- Written by
- Shane Salerno, Don Winslow, Oliver Stone
- Directed by
- Oliver Stone
- Blake Lively, Taylor Kitsch, Aaron Johnson, Salma Hayek
You really want to believe in Savages, Oliver Stone's resurrection as a disreputable pulp director. With its drained-out greasy colour scheme, and arsenal of visual tricks, sexual kink and Itchy and Scratchy cartoon violence, his new film is intended to signal the 65-year-old director's return to the amoral trippy filmmaking of Natural Born Killers and U Turn, rather than the journeyman professional who gave us World Trade Center and Wall Street: Money Never Sleeps.
So why does Savages feel so calculated, cutesy, free of suspense and trashy only in the uninteresting sense? No doubt, Stone is trying. Savages is diligently whipped together from Don Winslow's bestseller, with juddering hand-held shots, and spasms of black-and-white and computer imagery, but it all feels more like flexing atrophied muscles rather than creating a believable experience.
The first misstep is the casting. There's Blake Lively as Ophelia Sage, a.k.a. "O" (can Oprah sue for copyright infringement?), with her tangled tresses, slack smile and Lauren Bacall hooded eyes. Her opening voice-over, with its strained post-Buffy jokes (a beheading is someone "going Henry VIII"), is Gossip Girl after graduation.
Then there's Taylor Kitsch and Aaron Johnson as her superbuff Abercombie & Fitch duo of lovers with whom she shares a Laguna Beach home. Chon (Kitsch) is a former Navy SEAL who brought some magic marijuana seeds back with him from Afghanistan. Ben (Johnson) is a sensitive genius botanist who has developed the weed strain into some killer THC content. We know this because O tells us so, but the characters remain one-dimensional. We see a lot of them hanging around their lavish beachfront house, in the tub or the pool, taking turns with O (always partly dressed) while sampling their herb.
Then, whoa!, some heavy Mexican buzz-harshing cartel dudes contact them by Skype to show them some hideous al-Qaeda style videos of their enemies being decapitated and hung up on hooks to send them a message (complete with a sad-face emoticon). The Mexicans work for Elena (Salma Hayek), a pint-sized diva in plunging necklines and a Cleopatra wig, who wants a piece of Ben and Chon's business. When they show up for a meeting, the Mexicans clean up good, wearing suits and acting more like mall developers than gangsters: It seems they want to buy into the boys' high-grade pot action. As jumpy crooked drug-enforcement agent Dennis (John Travolta) explains, the cartel is Wal-Mart, and it's out to absorb their boutique operation.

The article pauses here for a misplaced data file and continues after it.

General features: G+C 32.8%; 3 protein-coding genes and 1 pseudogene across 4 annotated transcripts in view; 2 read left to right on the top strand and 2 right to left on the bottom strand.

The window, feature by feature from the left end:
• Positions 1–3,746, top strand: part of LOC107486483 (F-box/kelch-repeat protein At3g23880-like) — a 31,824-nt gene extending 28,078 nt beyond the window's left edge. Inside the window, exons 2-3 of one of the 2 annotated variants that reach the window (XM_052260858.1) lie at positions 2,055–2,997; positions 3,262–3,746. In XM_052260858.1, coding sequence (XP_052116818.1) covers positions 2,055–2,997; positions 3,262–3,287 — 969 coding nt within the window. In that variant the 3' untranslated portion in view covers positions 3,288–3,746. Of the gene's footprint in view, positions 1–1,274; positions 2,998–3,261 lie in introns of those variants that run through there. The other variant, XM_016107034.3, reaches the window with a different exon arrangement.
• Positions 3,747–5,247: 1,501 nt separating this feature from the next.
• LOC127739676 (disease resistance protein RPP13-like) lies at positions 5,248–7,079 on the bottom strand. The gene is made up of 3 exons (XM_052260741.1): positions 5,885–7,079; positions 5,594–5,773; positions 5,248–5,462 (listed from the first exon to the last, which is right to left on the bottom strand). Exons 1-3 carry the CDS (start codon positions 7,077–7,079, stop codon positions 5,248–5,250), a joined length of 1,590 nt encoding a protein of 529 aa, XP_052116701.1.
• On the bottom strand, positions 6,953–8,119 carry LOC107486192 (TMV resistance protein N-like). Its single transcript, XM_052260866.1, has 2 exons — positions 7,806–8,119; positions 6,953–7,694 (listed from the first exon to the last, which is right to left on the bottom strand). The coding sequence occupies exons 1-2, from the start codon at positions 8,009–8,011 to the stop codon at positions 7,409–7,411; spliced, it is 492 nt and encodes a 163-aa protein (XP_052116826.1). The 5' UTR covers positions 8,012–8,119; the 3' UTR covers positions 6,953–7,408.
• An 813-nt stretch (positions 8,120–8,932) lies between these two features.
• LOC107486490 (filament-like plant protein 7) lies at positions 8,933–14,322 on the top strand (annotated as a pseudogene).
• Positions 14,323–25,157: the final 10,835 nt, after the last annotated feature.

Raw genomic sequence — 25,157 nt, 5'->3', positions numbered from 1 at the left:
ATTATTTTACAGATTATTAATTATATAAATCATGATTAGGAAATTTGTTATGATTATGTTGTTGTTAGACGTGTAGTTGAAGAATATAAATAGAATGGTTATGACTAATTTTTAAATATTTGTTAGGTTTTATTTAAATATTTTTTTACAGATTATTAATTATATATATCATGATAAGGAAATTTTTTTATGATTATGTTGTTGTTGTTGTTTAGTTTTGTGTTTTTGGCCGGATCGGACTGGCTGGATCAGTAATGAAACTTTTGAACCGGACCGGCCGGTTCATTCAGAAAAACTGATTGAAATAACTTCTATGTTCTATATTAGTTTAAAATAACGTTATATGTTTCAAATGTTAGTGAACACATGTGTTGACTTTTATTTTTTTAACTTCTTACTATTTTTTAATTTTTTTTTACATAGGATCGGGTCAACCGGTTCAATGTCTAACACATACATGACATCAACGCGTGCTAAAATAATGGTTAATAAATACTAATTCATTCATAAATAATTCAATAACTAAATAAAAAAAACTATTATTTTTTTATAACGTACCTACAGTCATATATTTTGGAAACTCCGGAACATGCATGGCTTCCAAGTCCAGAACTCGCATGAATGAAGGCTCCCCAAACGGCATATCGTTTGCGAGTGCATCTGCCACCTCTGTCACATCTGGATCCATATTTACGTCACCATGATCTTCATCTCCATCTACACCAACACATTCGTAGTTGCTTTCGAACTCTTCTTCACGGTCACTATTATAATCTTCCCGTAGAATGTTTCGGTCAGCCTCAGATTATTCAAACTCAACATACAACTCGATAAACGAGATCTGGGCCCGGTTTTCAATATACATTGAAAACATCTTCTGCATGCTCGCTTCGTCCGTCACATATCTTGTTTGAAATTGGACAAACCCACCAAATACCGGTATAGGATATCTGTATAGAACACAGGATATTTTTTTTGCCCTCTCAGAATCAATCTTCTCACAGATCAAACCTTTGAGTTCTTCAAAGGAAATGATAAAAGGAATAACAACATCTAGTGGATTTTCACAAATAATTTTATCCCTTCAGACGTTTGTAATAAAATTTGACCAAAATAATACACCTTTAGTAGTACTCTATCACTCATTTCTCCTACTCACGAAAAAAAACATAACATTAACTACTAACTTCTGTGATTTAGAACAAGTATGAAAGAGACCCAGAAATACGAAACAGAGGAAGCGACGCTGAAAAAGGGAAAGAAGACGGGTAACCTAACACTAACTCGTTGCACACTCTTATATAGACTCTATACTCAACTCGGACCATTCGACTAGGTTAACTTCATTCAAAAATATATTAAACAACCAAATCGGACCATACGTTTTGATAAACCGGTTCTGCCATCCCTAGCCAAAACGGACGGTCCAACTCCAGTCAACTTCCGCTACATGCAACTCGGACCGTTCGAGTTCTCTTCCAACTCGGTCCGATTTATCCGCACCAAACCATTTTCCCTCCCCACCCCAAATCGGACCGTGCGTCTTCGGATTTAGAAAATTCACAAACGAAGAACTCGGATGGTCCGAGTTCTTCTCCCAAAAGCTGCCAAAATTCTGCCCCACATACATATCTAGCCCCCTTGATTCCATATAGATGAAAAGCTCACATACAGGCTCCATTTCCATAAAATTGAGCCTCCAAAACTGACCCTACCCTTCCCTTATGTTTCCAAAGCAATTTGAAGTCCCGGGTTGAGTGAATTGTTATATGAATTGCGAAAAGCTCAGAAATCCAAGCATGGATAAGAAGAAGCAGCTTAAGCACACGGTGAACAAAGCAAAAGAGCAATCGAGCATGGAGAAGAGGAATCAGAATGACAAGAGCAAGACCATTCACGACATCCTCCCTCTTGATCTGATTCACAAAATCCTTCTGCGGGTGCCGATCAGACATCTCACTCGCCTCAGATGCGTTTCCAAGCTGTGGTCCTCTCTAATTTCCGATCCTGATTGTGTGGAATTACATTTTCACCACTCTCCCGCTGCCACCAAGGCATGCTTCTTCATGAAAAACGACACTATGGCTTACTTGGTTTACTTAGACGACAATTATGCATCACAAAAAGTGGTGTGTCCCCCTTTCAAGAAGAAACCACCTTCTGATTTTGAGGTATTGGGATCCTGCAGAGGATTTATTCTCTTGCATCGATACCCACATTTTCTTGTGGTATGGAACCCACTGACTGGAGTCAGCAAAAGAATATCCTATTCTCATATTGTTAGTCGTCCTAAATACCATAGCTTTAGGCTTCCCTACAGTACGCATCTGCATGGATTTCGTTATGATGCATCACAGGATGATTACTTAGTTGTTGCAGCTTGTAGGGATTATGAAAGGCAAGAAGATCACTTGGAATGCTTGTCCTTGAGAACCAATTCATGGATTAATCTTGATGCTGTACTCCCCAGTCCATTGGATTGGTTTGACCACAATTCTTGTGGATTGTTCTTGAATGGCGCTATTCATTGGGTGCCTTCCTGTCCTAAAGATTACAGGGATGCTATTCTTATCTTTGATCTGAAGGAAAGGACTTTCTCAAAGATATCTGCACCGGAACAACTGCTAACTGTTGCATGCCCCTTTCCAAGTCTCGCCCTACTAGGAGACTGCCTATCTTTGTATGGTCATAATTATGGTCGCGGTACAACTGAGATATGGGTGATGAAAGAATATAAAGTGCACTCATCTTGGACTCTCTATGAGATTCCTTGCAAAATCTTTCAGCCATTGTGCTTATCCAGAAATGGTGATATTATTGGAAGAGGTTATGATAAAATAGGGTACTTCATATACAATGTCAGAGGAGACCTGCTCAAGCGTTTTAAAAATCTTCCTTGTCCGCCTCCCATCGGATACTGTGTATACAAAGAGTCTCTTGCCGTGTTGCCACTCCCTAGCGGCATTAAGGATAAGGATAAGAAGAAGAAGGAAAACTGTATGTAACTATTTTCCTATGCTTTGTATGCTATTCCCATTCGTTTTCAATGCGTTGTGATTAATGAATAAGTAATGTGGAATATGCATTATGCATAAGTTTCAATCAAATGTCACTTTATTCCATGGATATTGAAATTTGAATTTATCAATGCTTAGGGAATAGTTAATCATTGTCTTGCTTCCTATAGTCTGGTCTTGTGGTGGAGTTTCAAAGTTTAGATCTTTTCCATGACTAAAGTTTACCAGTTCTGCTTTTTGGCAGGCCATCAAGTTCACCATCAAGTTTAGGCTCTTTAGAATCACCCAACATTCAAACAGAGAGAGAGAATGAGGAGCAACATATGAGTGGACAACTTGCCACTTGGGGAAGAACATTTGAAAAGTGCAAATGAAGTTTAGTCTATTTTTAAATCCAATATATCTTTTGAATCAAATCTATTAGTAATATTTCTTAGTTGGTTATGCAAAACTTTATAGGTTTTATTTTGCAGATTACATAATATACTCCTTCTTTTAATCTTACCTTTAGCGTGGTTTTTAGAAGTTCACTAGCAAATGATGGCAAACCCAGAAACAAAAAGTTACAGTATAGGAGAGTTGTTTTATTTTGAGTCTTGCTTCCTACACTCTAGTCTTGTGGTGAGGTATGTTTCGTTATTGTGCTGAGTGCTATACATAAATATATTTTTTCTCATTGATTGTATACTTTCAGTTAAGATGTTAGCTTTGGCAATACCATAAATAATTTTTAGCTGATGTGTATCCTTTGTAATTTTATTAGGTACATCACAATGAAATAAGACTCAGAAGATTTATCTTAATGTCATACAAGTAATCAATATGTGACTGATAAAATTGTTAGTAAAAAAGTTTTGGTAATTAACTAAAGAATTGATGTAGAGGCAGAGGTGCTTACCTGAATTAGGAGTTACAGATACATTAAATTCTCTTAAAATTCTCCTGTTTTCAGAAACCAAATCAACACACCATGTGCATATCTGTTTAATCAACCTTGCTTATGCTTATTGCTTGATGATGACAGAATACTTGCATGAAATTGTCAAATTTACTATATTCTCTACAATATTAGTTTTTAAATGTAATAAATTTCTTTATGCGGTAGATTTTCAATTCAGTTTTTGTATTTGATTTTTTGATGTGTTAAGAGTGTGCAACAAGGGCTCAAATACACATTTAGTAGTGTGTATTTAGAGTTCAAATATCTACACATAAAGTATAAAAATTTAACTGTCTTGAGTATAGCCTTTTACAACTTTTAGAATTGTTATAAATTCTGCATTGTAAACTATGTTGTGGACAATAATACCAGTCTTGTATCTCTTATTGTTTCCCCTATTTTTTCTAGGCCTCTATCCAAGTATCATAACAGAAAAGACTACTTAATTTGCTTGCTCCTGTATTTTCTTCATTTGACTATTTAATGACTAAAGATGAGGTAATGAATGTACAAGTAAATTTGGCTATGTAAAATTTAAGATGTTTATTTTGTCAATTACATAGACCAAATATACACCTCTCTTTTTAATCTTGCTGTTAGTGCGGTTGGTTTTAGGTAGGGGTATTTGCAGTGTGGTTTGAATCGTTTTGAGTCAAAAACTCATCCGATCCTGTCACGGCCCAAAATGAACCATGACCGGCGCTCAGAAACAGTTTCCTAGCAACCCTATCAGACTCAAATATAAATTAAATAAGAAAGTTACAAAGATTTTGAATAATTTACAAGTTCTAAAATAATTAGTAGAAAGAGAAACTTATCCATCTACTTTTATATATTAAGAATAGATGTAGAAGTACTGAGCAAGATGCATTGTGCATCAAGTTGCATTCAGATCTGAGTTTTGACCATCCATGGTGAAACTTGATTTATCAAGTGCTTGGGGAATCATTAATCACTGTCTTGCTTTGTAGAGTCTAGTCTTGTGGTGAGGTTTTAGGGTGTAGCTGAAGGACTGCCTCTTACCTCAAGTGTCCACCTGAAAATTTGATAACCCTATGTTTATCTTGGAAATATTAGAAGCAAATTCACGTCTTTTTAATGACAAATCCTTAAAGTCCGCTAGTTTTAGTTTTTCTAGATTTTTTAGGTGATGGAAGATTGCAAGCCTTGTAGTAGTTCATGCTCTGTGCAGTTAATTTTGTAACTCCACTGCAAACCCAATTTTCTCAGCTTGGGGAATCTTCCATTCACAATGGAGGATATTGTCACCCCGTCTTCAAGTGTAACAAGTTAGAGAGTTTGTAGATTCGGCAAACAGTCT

The villainous Elena arranges for her right-hand psycho, Lado (Benicio Del Toro), to kidnap O to make sure the boys capitulate. And naturally, the crafty Ben and ruthless Chon pretend to go along with the demands while launching their own insurrectionist war against the cartel's incursion.
Stone, typically, isn't remotely subtle about his political points, swipes at capitalism and references to the war on terrorism. Once Chon and Ben decide to cross the moral line, they're pecs deep into kidnapping, torture, improvised explosive devices – the whole desert war package, all in sunny Southern California.
Meanwhile, poor O is kept in a cell, where she is forced to eat pizza and watch episodes of The Bachelorette while Del Toro, as her psychopathic guard under a pompadour as big as an armadillo, keeps wiggling his eyebrows ominously. In her Tijuana palace, Elena gets foot rubs from her maid, talks in a Darth Vader-disguised voice to the gringo boys via Skype, and threatens her underlings with extermination.
As with most comic-book movies, the apparently insurmountable problems are easily solved by superhero abilities. Chon and the squad of expert killers he has on speed dial can rip off the cartel hoods with ease. Ben's computer genius buddy (Emile Hirsch in a small role) can falsify records and move money around the world with a click of a computer mouse. Although we're supposed to feel the burden of Ben's transformation from peaceful do-gooder to blood-soaked killer, it feels as weighty as a puff of smoke.
There is an intriguing war going on here, but it's conducted between two generations of actors. Those shameless middle-aged hams – Travolta, who wheedles and sparks like Peter Lorre on meth, Del Toro as an oozing sore of a reprobate and Hayek as a telenovela Lady Macbeth – cruelly blow the pretty trio of young stars off the screen. There are no good guys in Savages, but only the really bad guys hold an iota of interest.